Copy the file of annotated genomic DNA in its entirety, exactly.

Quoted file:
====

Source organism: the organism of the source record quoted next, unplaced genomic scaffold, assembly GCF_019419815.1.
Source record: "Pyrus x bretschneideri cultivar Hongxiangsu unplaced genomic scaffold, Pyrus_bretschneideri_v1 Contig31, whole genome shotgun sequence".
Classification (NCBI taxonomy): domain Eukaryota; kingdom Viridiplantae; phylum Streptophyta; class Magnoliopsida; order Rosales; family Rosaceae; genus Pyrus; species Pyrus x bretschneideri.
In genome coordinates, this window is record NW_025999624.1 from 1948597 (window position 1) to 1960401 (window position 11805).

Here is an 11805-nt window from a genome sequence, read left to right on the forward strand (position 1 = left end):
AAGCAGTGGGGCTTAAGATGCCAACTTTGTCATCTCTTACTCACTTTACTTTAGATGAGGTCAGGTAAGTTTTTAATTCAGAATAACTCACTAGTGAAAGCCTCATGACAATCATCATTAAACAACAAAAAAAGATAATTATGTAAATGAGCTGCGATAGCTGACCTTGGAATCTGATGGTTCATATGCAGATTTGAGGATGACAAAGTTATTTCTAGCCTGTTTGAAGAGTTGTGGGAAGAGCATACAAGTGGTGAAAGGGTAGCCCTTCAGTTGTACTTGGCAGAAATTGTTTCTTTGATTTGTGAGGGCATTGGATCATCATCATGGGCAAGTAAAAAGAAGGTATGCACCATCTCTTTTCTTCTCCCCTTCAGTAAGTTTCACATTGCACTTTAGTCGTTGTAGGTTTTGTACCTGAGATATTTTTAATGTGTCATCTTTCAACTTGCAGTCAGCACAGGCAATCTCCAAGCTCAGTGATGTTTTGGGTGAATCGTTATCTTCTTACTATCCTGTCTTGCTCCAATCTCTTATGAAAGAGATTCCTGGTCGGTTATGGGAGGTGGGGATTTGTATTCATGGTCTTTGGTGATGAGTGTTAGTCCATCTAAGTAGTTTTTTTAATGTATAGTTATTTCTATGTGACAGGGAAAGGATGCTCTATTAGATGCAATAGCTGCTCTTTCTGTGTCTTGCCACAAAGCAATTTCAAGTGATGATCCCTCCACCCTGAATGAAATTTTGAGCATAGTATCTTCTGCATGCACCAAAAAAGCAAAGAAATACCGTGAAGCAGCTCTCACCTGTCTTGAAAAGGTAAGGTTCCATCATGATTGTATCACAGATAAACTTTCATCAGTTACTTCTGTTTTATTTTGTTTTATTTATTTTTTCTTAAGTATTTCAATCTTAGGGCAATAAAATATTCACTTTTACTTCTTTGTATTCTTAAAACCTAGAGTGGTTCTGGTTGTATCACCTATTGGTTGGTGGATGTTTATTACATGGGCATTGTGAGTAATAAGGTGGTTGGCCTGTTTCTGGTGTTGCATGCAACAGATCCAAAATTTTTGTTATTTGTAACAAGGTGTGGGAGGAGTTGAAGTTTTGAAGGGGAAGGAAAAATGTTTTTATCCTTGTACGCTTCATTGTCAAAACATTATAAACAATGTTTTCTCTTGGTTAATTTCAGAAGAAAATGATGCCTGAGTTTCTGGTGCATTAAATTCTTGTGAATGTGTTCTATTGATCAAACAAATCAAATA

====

Source organism: the organism of the source record quoted next, unplaced genomic scaffold, assembly GCF_019419815.1.
Source record: "Pyrus x bretschneideri cultivar Hongxiangsu unplaced genomic scaffold, Pyrus_bretschneideri_v1 Contig31, whole genome shotgun sequence".
Classification (NCBI taxonomy): domain Eukaryota; kingdom Viridiplantae; phylum Streptophyta; class Magnoliopsida; order Rosales; family Rosaceae; genus Pyrus; species Pyrus x bretschneideri.
In genome coordinates, this window is record NW_025999624.1 from 1948597 (window position 1) to 1960401 (window position 11805).

Here is an 11805-nt window from a genome sequence, read left to right on the forward strand (position 1 = left end):
AAGCAGTGGGGCTTAAGATGCCAACTTTGTCATCTCTTACTCACTTTACTTTAGATGAGGTCAGGTAAGTTTTTAATTCAGAATAACTCACTAGTGAAAGCCTCATGACAATCATCATTAAACAACAAAAAAAGATAATTATGTAAATGAGCTGCGATAGCTGACCTTGGAATCTGATGGTTCATATGCAGATTTGAGGATGACAAAGTTATTTCTAGCCTGTTTGAAGAGTTGTGGGAAGAGCATACAAGTGGTGAAAGGGTAGCCCTTCAGTTGTACTTGGCAGAAATTGTTTCTTTGATTTGTGAGGGCATTGGATCATCATCATGGGCAAGTAAAAAGAAGGTATGCACCATCTCTTTTCTTCTCCCCTTCAGTAAGTTTCACATTGCACTTTAGTCGTTGTAGGTTTTGTACCTGAGATATTTTTAATGTGTCATCTTTCAACTTGCAGTCAGCACAGGCAATCTCCAAGCTCAGTGATGTTTTGGGTGAATCGTTATCTTCTTACTATCCTGTCTTGCTCCAATCTCTTATGAAAGAGATTCCTGGTCGGTTATGGGAGGTGGGGATTTGTATTCATGGTCTTTGGTGATGAGTGTTAGTCCATCTAAGTAGTTTTTTTAATGTATAGTTATTTCTATGTGACAGGGAAAGGATGCTCTATTAGATGCAATAGCTGCTCTTTCTGTGTCTTGCCACAAAGCAATTTCAAGTGATGATCCCTCCACCCTGAATGAAATTTTGAGCATAGTATCTTCTGCATGCACCAAAAAAGCAAAGAAATACCGTGAAGCAGCTCTCACCTGTCTTGAAAAGGTAAGGTTCCATCATGATTGTATCACAGATAAACTTTCATCAGTTACTTCTGTTTTATTTTGTTTTATTTATTTTTTCTTAAGTATTTCAATCTTAGGGCAATAAAATATTCACTTTTACTTCTTTGTATTCTTAAAACCTAGAGTGGTTCTGGTTGTATCACCTATTGGTTGGTGGATGTTTATTACATGGGCATTGTGAGTAATAAGGTGGTTGGCCTGTTTCTGGTGTTGCATGCAACAGATCCAAAATTTTTGTTATTTGTAACAAGGTGTGGGAGGAGTTGAAGTTTTGAAGGGGAAGGAAAAATGTTTTTATCCTTGTACGCTTCATTGTCAAAACATTATAAACAATGTTTTCTCTTGGTTAATTTCAGAAGAAAATGATGCCTGAGTTTCTGGTGCATTAAATTCTTGTGAATGTGTTCTATTGATCAAACAAATCAAATA